Psychomania (1973)


Objectively speaking, Psychomania isn’t exactly what you would call a good film. The acting is varied, the premise is amusing and slightly ridiculous, and it centres on a biker gang who I spent years telling people weren’t even half as tough as those infamous “Hell’s Grannies” featured in a memorable sketch in Monty Python’s Flying Circus. But objectivity be damned, I have always loved this whacky film and I’ll spend as much time as it takes to convince others of its merits.

Let’s get the slight plot out of the way first. A group of bikers, collectively known as “The Living Dead”, find that they can take their misbehaviour to another level when they discover the secret of immortality. It’s all thanks to their leader (Nicky Henson), who shows them that you can come back from the dead as long as you commit suicide with no hesitation or doubt in your mind. Yes, it’s that easy. There’s also some magic involving a toad, and both George Sanders and Beryl Reid (as the older “guardians” who know about the dark arts) grab a decent share of the screentime.

What Psychomania lacks in polish and grit, it more than makes up for in so many other ways. Nicky Henson may not be the best actor around, but he doesn’t have to be. He mainly has to be able to ride a motorbike and act cocky, which he manages to do. Nobody in the gang stands out as being all that memorable, with the exception of the two female members. Ann Michelle is good as the carefree and aggressive Jane while Mary Larkin is a sweet counterpoint to the dark heart of the film. She plays the girlfriend of Henson, and it’s made clear from the beginning that she’s not as eager to try playing games with the grim reaper. Sanders and Reid are both very enjoyable, more than making up for the rest of the rather bland younger cast members, and Robert Hardy is the cop who finds himself with a very strange case.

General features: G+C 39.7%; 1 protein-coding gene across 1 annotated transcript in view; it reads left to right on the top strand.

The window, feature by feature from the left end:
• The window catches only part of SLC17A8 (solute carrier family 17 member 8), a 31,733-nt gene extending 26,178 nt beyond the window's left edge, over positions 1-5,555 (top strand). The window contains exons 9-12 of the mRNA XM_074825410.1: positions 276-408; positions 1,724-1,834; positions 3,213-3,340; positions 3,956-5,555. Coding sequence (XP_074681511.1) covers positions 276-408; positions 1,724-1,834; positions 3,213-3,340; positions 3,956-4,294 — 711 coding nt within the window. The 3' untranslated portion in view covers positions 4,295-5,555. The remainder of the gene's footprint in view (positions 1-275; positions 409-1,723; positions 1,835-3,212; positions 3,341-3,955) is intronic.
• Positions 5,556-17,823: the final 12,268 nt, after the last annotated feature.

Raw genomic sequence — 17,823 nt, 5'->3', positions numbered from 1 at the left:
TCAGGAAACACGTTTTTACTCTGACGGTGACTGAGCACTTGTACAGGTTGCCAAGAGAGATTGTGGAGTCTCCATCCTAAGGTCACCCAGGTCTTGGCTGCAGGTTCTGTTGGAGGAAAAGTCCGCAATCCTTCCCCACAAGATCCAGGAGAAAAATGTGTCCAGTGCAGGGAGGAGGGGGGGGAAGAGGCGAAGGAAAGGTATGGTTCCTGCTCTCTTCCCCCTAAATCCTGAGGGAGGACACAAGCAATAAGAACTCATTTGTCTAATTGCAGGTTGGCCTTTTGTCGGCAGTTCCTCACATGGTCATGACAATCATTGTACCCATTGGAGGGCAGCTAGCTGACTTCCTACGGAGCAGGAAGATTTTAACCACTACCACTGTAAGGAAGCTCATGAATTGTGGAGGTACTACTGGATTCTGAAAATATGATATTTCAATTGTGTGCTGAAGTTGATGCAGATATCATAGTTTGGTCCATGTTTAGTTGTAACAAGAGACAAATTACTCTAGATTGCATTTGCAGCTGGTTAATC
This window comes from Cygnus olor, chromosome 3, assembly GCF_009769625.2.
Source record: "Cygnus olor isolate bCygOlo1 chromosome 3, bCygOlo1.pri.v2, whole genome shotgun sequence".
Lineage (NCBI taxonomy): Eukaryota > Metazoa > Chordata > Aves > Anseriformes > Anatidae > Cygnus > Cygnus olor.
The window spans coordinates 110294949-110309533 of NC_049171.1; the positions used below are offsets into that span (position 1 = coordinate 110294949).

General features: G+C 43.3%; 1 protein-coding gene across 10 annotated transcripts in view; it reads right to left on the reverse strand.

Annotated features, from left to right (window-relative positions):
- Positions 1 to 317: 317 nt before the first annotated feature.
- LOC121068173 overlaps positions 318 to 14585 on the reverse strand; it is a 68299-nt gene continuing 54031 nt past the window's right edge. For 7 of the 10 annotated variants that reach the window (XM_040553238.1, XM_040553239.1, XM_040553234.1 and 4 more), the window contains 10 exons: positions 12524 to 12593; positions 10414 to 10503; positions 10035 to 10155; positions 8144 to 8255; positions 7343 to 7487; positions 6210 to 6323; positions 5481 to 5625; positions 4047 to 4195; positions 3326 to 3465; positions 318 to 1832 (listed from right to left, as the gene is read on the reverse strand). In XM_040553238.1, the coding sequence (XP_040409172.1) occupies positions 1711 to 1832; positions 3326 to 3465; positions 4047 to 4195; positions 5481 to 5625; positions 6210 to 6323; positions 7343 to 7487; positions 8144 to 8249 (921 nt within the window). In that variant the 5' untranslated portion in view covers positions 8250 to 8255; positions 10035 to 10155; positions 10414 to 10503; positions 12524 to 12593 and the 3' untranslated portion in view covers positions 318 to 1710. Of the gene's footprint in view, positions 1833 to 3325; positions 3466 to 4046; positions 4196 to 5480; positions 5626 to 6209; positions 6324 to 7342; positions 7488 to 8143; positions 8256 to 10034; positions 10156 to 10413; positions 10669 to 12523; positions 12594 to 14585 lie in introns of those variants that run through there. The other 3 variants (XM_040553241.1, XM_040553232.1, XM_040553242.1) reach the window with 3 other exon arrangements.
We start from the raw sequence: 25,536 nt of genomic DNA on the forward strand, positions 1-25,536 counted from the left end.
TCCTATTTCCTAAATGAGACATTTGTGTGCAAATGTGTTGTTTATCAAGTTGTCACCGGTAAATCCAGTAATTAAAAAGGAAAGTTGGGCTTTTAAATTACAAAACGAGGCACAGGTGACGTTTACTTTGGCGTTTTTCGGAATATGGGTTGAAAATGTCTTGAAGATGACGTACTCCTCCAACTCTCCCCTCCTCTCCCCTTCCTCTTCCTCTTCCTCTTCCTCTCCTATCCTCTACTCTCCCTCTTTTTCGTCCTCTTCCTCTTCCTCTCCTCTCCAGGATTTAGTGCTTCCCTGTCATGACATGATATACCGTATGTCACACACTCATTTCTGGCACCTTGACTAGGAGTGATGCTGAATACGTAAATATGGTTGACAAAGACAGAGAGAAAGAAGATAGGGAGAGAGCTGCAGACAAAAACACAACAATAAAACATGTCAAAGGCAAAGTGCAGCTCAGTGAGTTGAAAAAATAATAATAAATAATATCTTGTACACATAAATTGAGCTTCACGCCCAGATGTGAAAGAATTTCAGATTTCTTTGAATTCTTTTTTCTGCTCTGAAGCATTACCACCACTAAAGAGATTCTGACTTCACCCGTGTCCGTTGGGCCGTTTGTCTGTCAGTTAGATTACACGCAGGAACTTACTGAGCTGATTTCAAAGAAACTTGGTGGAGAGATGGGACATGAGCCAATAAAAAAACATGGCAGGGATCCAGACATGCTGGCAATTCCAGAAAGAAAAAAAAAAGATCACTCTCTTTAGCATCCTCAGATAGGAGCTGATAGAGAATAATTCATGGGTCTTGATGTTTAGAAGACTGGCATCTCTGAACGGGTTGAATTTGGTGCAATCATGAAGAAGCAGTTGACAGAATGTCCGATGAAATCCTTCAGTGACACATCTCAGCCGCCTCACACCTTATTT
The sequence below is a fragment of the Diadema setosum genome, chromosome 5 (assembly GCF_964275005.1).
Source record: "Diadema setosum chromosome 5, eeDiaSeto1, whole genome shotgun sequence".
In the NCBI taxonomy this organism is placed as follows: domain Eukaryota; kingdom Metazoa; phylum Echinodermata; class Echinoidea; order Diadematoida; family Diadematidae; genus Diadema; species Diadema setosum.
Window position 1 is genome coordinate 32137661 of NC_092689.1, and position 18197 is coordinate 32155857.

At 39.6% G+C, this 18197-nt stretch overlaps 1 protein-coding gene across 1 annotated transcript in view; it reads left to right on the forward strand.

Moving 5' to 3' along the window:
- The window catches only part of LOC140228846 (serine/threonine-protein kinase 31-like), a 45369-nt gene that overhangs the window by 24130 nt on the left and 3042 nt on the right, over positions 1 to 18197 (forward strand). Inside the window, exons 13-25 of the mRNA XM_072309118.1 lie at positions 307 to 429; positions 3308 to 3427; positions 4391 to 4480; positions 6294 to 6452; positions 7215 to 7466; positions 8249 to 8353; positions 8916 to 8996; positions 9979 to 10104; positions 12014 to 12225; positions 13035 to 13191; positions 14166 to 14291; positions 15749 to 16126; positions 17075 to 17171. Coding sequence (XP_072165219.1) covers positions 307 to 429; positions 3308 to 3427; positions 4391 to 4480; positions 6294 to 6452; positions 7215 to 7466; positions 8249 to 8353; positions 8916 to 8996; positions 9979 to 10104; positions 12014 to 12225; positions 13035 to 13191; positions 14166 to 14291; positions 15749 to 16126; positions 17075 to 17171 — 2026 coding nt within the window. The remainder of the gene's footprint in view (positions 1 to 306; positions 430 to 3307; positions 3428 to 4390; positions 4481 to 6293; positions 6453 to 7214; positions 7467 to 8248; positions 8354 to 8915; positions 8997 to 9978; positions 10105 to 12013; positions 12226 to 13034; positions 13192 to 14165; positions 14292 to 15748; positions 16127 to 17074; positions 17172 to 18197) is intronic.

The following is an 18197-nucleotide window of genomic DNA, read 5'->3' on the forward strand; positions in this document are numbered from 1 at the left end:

Writers Arnaud d’Usseau and Julian Zimet don’t really help any of the actors. They’re fine with the central premise, and have some fun with things in the second half of the film, but the dialogue, and moments of clumsy exposition, may prompt some unintented chuckles. Although that doesn’t stop Don Sharp from doing his best in the director’s chair, as he keeps things moving along nicely and even throws in a few very nice cinematic flourishes to alter sets or transition from one scene to the next. He’s helped by a fantastic score from John Cameron, some decent stuntwork, and (nowadays) an undeniable charm that helps the film to become arguably one of the most lighthearted “zombie” movies ever made.

I’m not sure if this review will convince anyone else to give the movie a watch. Anyone who does give it their time, be prepared for a bad movie. But there will be one or two others out there, guaranteed, who end up viewing it as I do. As a great movie, albeit a flawed and dated one.

Released on Bluray this week, Psychomania has been given great treatment by the BFI on a loaded disc I never thought we would see for this cult piece of work. Those who rush out to purchase the disc, as you should, will receive  a remastered version of the film (not exactly a disc to test your home cinema, but most probably the best the film will ever look), a 20+ page little booklet, numerous featurettes, ranging in duration from 2 minutes to 25 minutes, a church-made amateur film entitled “Roger Wonders Why”, and a trivia track from the Wilson brothers (which is a lot of fun, despite occasional typos and grammatical errors). Basically, this is an essential purchase if you have any interest in the movie whatsoever.


Film Rating: ★★★★☆

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